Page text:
Every political instinct in National’s collective consciousness should be screaming that providing further support to SkyCity is utterly insane.  If you want to read an utterly rational and compelling argument why the deal should be cancelled then you can do no better than Matthew Hooton’s NBR column where no doubt for legal reasons he toned down the appropriate description of the SkyCity deal as being “close to corruption”.

And as reported by Fran O’Sullivan some money is going to be paid.  From her recent Herald article:

The problem is that Joyce has been letting it be known within the commercial sector that the Government will eventually meet SkyCity somewhere on the cost overruns. This undercuts the Government’s negotiating hand.

Key may prove us wrong.  But it appears that he and Joyce are hopelessly compromised and cannot afford to risk backing out of the deal or paying more money, no matter what the political damage is.

And if any further money is paid then it can be rightfully claimed that this government is selling state houses so that it can pour more money into a convention centre controlled by a casino.  John Armstrong’s previous suggestion that the deal was verging on banana republic stuff could then be redefined with “verging on” being replaced with “is”.

The second issue is the ongoing question on when Key and National knew about Mike Sabin’s issues.  Sabin is gone.  He obviously has personal issues that are best dealt with outside of Parliament but with even hardened National supporters like Cameron Slater saying that the story was almost too horrible for words you know things are not good.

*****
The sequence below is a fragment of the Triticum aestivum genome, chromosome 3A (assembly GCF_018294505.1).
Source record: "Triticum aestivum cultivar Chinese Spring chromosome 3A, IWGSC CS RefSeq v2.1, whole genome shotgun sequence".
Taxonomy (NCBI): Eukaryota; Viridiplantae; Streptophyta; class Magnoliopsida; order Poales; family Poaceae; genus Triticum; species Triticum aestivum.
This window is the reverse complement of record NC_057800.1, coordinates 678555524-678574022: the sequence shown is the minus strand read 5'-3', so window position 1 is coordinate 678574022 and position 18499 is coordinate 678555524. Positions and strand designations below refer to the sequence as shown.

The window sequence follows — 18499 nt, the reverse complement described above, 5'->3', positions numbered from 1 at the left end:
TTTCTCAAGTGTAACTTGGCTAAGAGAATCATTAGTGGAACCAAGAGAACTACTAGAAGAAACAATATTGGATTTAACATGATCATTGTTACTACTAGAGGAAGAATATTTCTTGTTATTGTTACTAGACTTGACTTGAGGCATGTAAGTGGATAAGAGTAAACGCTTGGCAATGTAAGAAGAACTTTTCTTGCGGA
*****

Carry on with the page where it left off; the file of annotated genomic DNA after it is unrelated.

The issue is when did Key learned of Sabin’s problems.  If it was before the last election the question will be why did he not do anything about it.  If it was after the election then the question will be why did he appoint Sabin as chair of the Law and Order committee or allow him to remain there?

Readers will be aware that I have been very cautious to edit comments suggesting a link between Sabin’s personal issues and the prosecution of a prominent New Zealander in an unknown court for unknown offences.  The Speaker’s comments this week threw this into a bit of turmoil however.  Andrew Little’s speech suggesting that Sabin was under police investigation, which had been commented on by the media, was met with a response by the speaker that details had been suppressed by a court.  The disclosure creates unusual legal issues but as pointed out by Andrew Geddis caution should still be exercised.

We then had the fascinating experience of Police Minister Michael Woodhouse claim it was not in the public interest for him to disclose the date he was told of Sabin’s difficulties by the Police.  To complete the sense of absurdity he did not turn up in Parliament to answer questions last Thursday on when his office told Key’s office and Gerry Brownlee fronted the issue instead.  Brownlee claimed that it was not even in the public interest for us to be told when the Police Minister told the PM’s office of Sabin’s difficulties.